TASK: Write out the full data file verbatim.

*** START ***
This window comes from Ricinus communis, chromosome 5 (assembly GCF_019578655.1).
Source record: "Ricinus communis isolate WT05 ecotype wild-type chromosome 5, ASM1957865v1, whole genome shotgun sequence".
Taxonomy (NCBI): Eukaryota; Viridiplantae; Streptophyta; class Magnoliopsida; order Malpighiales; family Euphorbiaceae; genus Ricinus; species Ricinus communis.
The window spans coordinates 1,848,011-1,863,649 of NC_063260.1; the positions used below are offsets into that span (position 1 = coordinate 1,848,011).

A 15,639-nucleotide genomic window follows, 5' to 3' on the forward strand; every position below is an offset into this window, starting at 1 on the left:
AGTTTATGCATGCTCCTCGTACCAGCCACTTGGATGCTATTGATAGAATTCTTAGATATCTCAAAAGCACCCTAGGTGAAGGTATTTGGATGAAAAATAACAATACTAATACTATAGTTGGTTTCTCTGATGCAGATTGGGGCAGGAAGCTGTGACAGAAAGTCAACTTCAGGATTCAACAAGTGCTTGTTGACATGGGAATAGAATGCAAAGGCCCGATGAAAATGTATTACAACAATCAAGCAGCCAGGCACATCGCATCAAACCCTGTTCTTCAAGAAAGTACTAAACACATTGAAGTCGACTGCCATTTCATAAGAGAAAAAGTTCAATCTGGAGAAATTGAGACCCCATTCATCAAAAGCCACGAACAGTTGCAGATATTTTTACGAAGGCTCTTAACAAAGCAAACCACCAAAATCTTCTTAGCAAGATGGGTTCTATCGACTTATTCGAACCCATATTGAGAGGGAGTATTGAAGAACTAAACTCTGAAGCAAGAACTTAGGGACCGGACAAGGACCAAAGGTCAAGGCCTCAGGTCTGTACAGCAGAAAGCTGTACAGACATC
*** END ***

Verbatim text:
This window comes from Ricinus communis, chromosome 5 (assembly GCF_019578655.1).
Source record: "Ricinus communis isolate WT05 ecotype wild-type chromosome 5, ASM1957865v1, whole genome shotgun sequence".
Taxonomy (NCBI): Eukaryota; Viridiplantae; Streptophyta; class Magnoliopsida; order Malpighiales; family Euphorbiaceae; genus Ricinus; species Ricinus communis.
The window spans coordinates 1,848,011-1,863,649 of NC_063260.1; the positions used below are offsets into that span (position 1 = coordinate 1,848,011).

A 15,639-nucleotide genomic window follows, 5' to 3' on the forward strand; every position below is an offset into this window, starting at 1 on the left:
AGTTTATGCATGCTCCTCGTACCAGCCACTTGGATGCTATTGATAGAATTCTTAGATATCTCAAAAGCACCCTAGGTGAAGGTATTTGGATGAAAAATAACAATACTAATACTATAGTTGGTTTCTCTGATGCAGATTGGGGCAGGAAGCTGTGACAGAAAGTCAACTTCAGGATTCAACAAGTGCTTGTTGACATGGGAATAGAATGCAAAGGCCCGATGAAAATGTATTACAACAATCAAGCAGCCAGGCACATCGCATCAAACCCTGTTCTTCAAGAAAGTACTAAACACATTGAAGTCGACTGCCATTTCATAAGAGAAAAAGTTCAATCTGGAGAAATTGAGACCCCATTCATCAAAAGCCACGAACAGTTGCAGATATTTTTACGAAGGCTCTTAACAAAGCAAACCACCAAAATCTTCTTAGCAAGATGGGTTCTATCGACTTATTCGAACCCATATTGAGAGGGAGTATTGAAGAACTAAACTCTGAAGCAAGAACTTAGGGACCGGACAAGGACCAAAGGTCAAGGCCTCAGGTCTGTACAGCAGAAAGCTGTACAGACATC